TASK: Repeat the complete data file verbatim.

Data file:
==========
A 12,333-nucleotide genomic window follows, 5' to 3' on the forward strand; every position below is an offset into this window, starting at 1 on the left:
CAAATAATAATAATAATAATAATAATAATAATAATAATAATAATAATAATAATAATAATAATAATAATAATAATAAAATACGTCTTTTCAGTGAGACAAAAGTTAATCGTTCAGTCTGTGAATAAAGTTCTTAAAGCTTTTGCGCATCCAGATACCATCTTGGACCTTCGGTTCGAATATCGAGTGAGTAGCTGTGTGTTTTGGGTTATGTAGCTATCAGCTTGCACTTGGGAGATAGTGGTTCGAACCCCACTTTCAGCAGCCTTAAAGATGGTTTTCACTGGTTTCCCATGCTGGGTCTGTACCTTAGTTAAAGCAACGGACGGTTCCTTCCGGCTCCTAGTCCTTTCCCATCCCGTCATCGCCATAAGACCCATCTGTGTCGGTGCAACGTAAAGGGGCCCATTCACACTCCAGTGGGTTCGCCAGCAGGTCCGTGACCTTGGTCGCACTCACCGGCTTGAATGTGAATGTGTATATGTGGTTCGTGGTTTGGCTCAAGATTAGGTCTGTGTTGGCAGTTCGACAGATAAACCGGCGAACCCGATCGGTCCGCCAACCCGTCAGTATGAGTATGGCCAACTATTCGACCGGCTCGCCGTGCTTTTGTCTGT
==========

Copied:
A 12,333-nucleotide genomic window follows, 5' to 3' on the forward strand; every position below is an offset into this window, starting at 1 on the left:
CAAATAATAATAATAATAATAATAATAATAATAATAATAATAATAATAATAATAATAATAATAATAATAATAATAAAATACGTCTTTTCAGTGAGACAAAAGTTAATCGTTCAGTCTGTGAATAAAGTTCTTAAAGCTTTTGCGCATCCAGATACCATCTTGGACCTTCGGTTCGAATATCGAGTGAGTAGCTGTGTGTTTTGGGTTATGTAGCTATCAGCTTGCACTTGGGAGATAGTGGTTCGAACCCCACTTTCAGCAGCCTTAAAGATGGTTTTCACTGGTTTCCCATGCTGGGTCTGTACCTTAGTTAAAGCAACGGACGGTTCCTTCCGGCTCCTAGTCCTTTCCCATCCCGTCATCGCCATAAGACCCATCTGTGTCGGTGCAACGTAAAGGGGCCCATTCACACTCCAGTGGGTTCGCCAGCAGGTCCGTGACCTTGGTCGCACTCACCGGCTTGAATGTGAATGTGTATATGTGGTTCGTGGTTTGGCTCAAGATTAGGTCTGTGTTGGCAGTTCGACAGATAAACCGGCGAACCCGATCGGTCCGCCAACCCGTCAGTATGAGTATGGCCAACTATTCGACCGGCTCGCCGTGCTTTTGTCTGT